by Serefnur Ozturk and Jan Kuks
When coming back from international congresses, it happens to be asked by our patients if we have heard about new innovative and highly effective treatments or new research about specific neurological diseases…
Well, break-through news may be presented during our neurological congresses, but for the whole, congresses are a great opportunity for exchanging ideas, meeting colleagues, and upgrading knowledge. On the other hand, poster sessions at congresses can be one of the best venue for young scientists to present original and important work. Nevertheless, for the congress organizers can be very challenging to optimise poster presentations in terms of space and timeline, avoiding to create large poster areas and yet offering a chance to all scientists to disseminate their achievements.
Before being allowed to present a poster during the EAN-meetings, candidates have their abstracts going into a selection-process with many reviewers involved. Once their abstract has been accepted, they have the possibility to send an electronic version to be presented with an oral clarification at one of the special poster-sessions, where several stands are set up for presentation of about 10 posters to a 20-people audience.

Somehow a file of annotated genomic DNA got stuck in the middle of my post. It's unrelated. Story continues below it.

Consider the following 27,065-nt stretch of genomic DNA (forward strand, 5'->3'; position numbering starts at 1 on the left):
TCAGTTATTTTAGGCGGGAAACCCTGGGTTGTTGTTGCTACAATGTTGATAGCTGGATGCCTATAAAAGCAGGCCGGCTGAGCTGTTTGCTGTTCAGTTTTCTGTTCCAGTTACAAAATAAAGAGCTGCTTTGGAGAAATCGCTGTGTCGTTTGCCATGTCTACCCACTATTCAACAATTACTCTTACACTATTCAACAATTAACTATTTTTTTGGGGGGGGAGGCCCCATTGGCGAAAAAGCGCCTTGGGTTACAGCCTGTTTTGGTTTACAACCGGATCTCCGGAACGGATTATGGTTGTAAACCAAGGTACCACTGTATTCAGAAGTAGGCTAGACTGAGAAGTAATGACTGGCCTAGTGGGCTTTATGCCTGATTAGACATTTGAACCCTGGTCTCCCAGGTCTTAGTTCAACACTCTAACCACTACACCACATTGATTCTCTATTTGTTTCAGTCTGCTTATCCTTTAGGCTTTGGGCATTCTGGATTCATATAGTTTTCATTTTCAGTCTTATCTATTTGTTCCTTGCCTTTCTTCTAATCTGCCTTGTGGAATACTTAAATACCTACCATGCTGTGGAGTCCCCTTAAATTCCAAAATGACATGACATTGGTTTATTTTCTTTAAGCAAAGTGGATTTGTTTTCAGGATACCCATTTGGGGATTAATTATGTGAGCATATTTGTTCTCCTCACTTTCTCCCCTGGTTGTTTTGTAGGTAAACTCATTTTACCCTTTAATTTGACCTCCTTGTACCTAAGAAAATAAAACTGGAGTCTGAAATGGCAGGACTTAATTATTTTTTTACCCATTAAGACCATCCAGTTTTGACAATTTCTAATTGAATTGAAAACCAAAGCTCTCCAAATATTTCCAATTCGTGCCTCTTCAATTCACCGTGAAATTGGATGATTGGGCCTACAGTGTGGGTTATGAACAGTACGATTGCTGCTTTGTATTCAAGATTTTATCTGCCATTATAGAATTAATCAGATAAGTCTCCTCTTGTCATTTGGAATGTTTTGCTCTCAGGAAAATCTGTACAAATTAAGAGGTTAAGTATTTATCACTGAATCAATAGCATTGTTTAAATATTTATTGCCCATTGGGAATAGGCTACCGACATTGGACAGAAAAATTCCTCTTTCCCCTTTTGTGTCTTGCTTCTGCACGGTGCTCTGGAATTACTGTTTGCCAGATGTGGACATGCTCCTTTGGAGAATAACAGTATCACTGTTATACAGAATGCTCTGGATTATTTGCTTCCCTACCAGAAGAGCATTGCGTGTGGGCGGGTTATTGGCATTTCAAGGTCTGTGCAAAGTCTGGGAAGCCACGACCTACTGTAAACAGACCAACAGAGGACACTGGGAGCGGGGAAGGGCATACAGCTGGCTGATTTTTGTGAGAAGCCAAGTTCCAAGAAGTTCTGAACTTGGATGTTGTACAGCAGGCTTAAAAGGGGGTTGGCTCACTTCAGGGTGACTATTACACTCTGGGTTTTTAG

Is this an effective formula or should we look for more effective procedures? This can be learned from the answers coming from survey questions.
After the 2016 EAN congress in Copenhagen 42% of the 1,158 attendants have replied to our survey about poster sessions. They were mainly neurologists, men more than women, and with a homogeneous age distribution. We have extrapolated some hard data about the sessions: more than half (54%) was clearly positive about the quality of the posters; attendance to poster sessions was considered good by 64%; the equipment was appreciated by about 60%, the time schedule by 70%; the role of the chair by 85%, and the possibility of interaction by 50%. However, the sound equipment was poorly judged and strongly recommended to be improved.
Moreover, not everyone was satisfied with the e-poster-procedure, and somebody suggested to go back to hard-copy posters, being accessible easily and for a longer term beyond the session. Most of the presenters felt themselves considered as an important part of the congress (75%), found their forum attractive to present their research (80%), and wanted to present their research-findings again at future EAN congresses (85%). Presenting a poster should be a way to get yourself in contact with others; more than half (55%) of the presenters felt that they were successful with respect to this. A disappointing low number of participants stated that they used the opportunity to contact authors and presenters by the online system. This might be because the link is not known and it is therefore useful to mention this here once again as it remains available after the congress. So, try it now, you will like it!
Serefnur Ozturk (Dept of Neurology Selçuk University Konya Turkey)
Jan Kuks (Dept of Neurology University Medical Centre Groningen The Netherlands)